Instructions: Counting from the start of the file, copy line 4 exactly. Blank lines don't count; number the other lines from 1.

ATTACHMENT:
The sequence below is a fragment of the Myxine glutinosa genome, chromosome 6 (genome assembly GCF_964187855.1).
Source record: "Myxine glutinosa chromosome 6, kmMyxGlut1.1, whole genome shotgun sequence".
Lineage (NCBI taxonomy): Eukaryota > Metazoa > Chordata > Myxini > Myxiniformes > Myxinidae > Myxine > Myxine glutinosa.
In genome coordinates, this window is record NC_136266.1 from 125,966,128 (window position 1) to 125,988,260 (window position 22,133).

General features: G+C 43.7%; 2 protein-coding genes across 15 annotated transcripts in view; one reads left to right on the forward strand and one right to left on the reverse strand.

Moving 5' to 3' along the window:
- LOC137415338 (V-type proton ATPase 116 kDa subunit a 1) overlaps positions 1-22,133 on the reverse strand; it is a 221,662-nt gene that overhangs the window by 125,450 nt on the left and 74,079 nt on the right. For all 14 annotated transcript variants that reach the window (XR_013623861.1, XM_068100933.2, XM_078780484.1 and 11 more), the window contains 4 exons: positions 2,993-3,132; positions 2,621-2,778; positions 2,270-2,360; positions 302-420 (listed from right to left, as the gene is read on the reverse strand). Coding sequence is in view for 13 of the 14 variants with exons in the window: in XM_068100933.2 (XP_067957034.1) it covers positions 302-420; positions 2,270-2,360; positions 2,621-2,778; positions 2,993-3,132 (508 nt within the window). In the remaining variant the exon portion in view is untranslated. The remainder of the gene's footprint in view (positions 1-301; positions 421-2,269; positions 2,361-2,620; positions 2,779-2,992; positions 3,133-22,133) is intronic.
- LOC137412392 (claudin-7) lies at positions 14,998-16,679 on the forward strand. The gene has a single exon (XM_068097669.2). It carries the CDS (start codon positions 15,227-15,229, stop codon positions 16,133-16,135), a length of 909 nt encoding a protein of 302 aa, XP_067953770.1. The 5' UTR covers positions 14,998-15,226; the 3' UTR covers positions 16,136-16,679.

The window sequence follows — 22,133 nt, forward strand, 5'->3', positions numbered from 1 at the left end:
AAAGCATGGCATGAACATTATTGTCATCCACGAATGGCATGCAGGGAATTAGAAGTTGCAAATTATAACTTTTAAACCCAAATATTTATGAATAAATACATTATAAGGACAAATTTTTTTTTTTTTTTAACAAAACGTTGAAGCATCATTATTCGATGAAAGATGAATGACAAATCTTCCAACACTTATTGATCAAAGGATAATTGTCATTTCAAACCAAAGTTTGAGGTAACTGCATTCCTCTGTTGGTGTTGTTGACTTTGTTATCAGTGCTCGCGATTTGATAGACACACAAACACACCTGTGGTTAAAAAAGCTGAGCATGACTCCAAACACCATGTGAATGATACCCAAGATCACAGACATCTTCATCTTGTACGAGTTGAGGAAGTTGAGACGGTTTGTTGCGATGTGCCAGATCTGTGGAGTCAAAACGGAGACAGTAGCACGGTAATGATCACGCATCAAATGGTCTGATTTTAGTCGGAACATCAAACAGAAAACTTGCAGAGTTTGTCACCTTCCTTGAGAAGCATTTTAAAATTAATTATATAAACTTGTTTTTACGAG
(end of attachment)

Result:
In genome coordinates, this window is record NC_136266.1 from 125,966,128 (window position 1) to 125,988,260 (window position 22,133).